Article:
Author Topic: That German Lager flavor, round 2  (Read 5078 times)

Offline narvin

  • Senior Brewmaster
  • ******
  • Posts: 1232
  • Baltimore
    • View Profile
Re: That German Lager flavor, round 2
« Reply #15 on: December 28, 2012, 01:20:24 PM »
I have an unsubstantiated theory that lactic acid, not just low pH, is a contributor to the flavor of light German lagers.  But I'd have to do that whole side by side thingie to actually find out.   ;)
Please do not reply if your an evil alien!
Thanks
Chris S.

Offline nateo

  • Brewmaster General
  • *******
  • Posts: 2162
  • Aachen, DE
    • View Profile
Re: That German Lager flavor, round 2
« Reply #16 on: December 28, 2012, 01:22:38 PM »
I have an unsubstantiated theory that lactic acid, not just low pH, is a contributor to the flavor of light German lagers.  But I'd have to do that whole side by side thingie to actually find out.   ;)

It sounds plausible. Maybe I'll try acidifying my mash with Sauermalz next time, instead of phosphoric acid.
In der Kürze liegt die Würze.

Offline redzim

  • Brewer
  • ****
  • Posts: 264
    • View Profile
Re: That German Lager flavor, round 2
« Reply #17 on: December 29, 2012, 07:47:08 AM »
Couple things from reading this summary:

#1. This (and the previous thread of same title) is probably the most valuable and informative thread I've seen on this board.   Thanks for everyone's input!

#2. IME I can nail any amber or darker German lager (at least in my own blind tests). Maibock, Dunkel, Schwarz...  I seem to have no trouble getting a beer I'm really really happy with.  It's the Pilsners (both German and Bohemian) that are hard to hit. Obviously this has a lot to do with my water: it's moderately hard, and I use it 100% for Schwarz, and dilute it 50/50 with distilled water to brew Maibocks and Dunkels. But I use 100% distilled and add in minerals to brew Pilsners. 

#3. +1 to the idea that extended lagering is very key... the closest matches I've had to Jever Pils and Pilsner Urquell (the two styles I've been trying to copy; brewed probably five 10-gal batches of  each over the last 2 years) tasted the best at 8+ weeks in the keg. But both of these were not in primary for more than 18-20 days.... I've never tried the lagering on yeast cake thing and not sure I want to try

#4. Decoction: Probably psychological but I like to do at least a mash-out decoction on all the German styles... makes me feel more authentic, and its fun.... I do Hochkurz on Bo Pils and am going to try a triple on my next Bo Pils just for the hell of it... and of course the beer tastes better; I put an extra 2+ hours of work into it!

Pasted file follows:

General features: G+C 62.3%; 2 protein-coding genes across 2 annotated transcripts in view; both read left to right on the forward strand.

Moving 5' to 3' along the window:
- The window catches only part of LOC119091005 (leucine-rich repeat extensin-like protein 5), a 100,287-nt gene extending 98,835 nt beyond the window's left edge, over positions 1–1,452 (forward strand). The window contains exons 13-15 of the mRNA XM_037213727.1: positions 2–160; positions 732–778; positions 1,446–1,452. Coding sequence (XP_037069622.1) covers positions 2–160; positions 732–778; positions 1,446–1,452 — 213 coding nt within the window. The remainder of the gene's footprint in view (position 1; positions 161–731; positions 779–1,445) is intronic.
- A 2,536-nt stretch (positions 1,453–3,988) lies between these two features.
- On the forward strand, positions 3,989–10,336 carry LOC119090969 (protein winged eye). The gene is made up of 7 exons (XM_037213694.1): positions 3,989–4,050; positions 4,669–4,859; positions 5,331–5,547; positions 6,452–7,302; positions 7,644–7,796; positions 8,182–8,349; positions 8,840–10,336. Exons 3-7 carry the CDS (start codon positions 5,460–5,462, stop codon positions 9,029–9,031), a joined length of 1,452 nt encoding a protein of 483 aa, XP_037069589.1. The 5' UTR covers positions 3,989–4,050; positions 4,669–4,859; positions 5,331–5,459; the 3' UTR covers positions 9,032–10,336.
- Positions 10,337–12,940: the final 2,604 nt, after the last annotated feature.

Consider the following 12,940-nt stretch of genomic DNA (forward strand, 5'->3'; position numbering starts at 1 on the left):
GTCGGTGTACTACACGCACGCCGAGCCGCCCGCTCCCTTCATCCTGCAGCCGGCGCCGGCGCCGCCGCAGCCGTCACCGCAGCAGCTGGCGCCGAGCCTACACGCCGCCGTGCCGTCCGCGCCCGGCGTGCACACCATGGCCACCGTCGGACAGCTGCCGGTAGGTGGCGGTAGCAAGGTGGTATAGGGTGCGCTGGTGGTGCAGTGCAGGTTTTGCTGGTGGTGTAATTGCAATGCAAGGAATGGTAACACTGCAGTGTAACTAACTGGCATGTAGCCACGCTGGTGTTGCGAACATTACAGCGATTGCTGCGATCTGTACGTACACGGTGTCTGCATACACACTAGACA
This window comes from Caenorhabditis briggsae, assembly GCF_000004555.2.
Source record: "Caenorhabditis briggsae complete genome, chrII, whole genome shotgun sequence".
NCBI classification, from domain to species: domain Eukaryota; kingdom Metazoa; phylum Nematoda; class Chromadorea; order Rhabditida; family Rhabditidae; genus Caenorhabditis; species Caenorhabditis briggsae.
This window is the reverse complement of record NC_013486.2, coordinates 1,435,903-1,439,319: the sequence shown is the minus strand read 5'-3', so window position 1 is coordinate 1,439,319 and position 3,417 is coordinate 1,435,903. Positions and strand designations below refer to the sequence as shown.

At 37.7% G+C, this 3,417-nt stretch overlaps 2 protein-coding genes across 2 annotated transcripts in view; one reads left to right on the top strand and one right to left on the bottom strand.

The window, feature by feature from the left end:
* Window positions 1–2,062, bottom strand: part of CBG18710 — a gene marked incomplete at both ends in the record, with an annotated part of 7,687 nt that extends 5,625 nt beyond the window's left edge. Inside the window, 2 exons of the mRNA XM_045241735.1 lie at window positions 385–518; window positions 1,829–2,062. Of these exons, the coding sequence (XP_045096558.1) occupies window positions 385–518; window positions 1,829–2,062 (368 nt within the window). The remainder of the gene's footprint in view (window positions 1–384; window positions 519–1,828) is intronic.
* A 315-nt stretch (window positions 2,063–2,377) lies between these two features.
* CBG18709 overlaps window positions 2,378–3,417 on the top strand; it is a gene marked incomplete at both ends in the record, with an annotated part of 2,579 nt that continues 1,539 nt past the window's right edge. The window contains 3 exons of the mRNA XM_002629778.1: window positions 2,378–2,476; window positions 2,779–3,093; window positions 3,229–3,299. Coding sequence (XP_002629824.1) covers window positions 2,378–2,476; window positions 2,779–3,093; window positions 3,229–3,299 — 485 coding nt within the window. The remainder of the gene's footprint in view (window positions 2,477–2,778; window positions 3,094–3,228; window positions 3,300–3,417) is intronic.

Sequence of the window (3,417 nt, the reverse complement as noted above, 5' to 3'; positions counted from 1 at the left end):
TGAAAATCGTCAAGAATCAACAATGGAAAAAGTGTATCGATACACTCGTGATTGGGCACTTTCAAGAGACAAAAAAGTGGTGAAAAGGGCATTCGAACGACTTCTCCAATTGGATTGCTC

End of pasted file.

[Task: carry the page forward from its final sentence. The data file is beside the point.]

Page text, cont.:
#5. Happy New Year to all...

-red



Offline musseldoc

  • Cellarman
  • **
  • Posts: 98
    • View Profile
Re: That German Lager flavor, round 2
« Reply #18 on: December 30, 2012, 09:43:15 AM »
I have enjoyed these two threads so far.  Here is what I took from the thread(s): to be German, do as the Germans would do.

1) use german style ingredients: germanic malts, noble hops, style specific water profile
2) use a german style process: mash profile, decoction, hochkurz, fwh, long boil.
3) ferment like the Germans: german yeast strain, fresh pitch, big pitch, ferment cold, lager even colder, be patient.
4) drink, by the liter in a boot, of course  ;)

There are tomes written on the German methods of brewing.  Kai has even translated some of the original German texts for us.  I think the 'hows' are fairly straight forward.  That said, many palettes are dialed into imported German beer flavors.  If that is what you like, what you define as German, then adapt the above to reflect what you like.  Honestly, if the greater purpose of this thread is to gather information for entering beers in competition, remember, it is a crap-shoot as to whether you get BJCP judges with palettes dialed in on having spent time in Germany, having visited germany once, only trying German styles imported into the USA and only really having read books and guidelines on the lager styles. Brew what you like. 
This is grain, which any fool can eat, but for which the Lord intended a more divine means of consumption... Beer! - Friar Tuck

Offline nateo

  • Brewmaster General
  • *******
  • Posts: 2162
  • Aachen, DE
    • View Profile
Re: That German Lager flavor, round 2
« Reply #19 on: December 30, 2012, 12:04:34 PM »
I've had a hard time getting the really crisp lager. My lagers taste fine, but don't have that 'snap.' I'm thinking it's maybe from using water that's too soft.

I asked a German brewer about it, and he recommended using water with hardness of dH 40, or about 700ppm as CaCO3. That sounds really, really hard to me. That's like, what, 300ppm Ca? I don't remember the formula to convert that.